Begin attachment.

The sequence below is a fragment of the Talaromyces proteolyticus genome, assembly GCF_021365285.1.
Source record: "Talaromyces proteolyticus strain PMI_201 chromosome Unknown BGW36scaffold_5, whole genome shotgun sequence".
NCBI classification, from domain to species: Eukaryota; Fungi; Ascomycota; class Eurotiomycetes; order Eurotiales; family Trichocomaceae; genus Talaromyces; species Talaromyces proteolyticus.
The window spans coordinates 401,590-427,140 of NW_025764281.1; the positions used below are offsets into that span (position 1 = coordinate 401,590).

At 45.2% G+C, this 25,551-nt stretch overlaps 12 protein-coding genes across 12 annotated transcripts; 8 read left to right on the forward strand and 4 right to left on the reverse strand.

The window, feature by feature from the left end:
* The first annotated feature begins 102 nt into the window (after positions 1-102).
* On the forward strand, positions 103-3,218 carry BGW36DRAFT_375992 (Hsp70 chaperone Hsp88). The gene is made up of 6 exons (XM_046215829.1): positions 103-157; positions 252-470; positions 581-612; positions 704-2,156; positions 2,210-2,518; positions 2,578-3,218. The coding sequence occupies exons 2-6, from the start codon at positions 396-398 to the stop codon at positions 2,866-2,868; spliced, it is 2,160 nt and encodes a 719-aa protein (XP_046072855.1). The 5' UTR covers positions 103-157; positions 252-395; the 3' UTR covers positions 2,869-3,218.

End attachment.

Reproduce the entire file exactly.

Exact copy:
The sequence below is a fragment of the Talaromyces proteolyticus genome, assembly GCF_021365285.1.
Source record: "Talaromyces proteolyticus strain PMI_201 chromosome Unknown BGW36scaffold_5, whole genome shotgun sequence".
NCBI classification, from domain to species: Eukaryota; Fungi; Ascomycota; class Eurotiomycetes; order Eurotiales; family Trichocomaceae; genus Talaromyces; species Talaromyces proteolyticus.
The window spans coordinates 401,590-427,140 of NW_025764281.1; the positions used below are offsets into that span (position 1 = coordinate 401,590).

At 45.2% G+C, this 25,551-nt stretch overlaps 12 protein-coding genes across 12 annotated transcripts; 8 read left to right on the forward strand and 4 right to left on the reverse strand.

The window, feature by feature from the left end:
* The first annotated feature begins 102 nt into the window (after positions 1-102).
* On the forward strand, positions 103-3,218 carry BGW36DRAFT_375992 (Hsp70 chaperone Hsp88). The gene is made up of 6 exons (XM_046215829.1): positions 103-157; positions 252-470; positions 581-612; positions 704-2,156; positions 2,210-2,518; positions 2,578-3,218. The coding sequence occupies exons 2-6, from the start codon at positions 396-398 to the stop codon at positions 2,866-2,868; spliced, it is 2,160 nt and encodes a 719-aa protein (XP_046072855.1). The 5' UTR covers positions 103-157; positions 252-395; the 3' UTR covers positions 2,869-3,218.